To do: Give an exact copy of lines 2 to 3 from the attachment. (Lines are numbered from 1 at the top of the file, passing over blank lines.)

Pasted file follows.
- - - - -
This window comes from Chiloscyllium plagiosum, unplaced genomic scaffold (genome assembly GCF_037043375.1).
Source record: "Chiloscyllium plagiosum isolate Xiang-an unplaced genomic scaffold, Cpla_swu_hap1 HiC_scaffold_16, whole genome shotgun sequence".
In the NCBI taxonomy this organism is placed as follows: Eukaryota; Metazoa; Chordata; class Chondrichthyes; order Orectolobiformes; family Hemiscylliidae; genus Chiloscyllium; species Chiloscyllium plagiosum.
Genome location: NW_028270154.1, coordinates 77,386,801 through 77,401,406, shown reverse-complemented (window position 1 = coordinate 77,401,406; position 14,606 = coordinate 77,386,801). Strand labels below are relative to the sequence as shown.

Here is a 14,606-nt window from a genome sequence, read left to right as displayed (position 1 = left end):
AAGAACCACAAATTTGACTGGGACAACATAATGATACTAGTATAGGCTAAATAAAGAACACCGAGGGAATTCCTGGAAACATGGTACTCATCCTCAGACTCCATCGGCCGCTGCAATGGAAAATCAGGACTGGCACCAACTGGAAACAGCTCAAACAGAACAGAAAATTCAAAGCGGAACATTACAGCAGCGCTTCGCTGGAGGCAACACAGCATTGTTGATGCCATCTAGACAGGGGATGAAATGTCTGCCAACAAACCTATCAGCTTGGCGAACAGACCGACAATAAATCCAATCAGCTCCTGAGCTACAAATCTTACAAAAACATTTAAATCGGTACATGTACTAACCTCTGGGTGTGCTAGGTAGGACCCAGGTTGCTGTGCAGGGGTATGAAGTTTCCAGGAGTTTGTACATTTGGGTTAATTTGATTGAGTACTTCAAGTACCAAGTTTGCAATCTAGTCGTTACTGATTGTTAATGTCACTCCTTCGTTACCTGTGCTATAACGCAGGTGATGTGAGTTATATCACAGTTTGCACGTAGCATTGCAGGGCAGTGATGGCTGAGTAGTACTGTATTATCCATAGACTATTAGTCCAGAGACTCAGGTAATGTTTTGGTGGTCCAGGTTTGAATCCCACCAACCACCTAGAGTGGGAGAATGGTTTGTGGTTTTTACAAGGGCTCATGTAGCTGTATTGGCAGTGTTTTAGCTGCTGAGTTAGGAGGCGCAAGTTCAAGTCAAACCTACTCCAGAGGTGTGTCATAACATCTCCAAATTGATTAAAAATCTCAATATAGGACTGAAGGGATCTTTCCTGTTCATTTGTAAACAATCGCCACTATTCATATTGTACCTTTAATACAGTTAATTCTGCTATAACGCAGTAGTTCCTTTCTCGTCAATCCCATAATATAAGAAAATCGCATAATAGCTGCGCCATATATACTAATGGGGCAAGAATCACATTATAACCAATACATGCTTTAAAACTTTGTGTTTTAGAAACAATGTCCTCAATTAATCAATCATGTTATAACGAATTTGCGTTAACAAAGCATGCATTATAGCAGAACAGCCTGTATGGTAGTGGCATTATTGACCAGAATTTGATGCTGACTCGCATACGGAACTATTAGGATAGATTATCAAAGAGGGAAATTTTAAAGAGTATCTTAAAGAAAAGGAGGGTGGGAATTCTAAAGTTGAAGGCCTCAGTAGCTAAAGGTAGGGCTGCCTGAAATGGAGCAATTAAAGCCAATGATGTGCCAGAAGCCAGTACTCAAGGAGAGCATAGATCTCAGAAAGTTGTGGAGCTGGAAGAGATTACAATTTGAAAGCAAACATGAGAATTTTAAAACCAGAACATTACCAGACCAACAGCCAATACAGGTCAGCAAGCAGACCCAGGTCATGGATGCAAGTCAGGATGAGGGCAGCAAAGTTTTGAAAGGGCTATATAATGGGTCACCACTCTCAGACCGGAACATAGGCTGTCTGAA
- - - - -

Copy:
Source record: "Chiloscyllium plagiosum isolate Xiang-an unplaced genomic scaffold, Cpla_swu_hap1 HiC_scaffold_16, whole genome shotgun sequence".
In the NCBI taxonomy this organism is placed as follows: Eukaryota; Metazoa; Chordata; class Chondrichthyes; order Orectolobiformes; family Hemiscylliidae; genus Chiloscyllium; species Chiloscyllium plagiosum.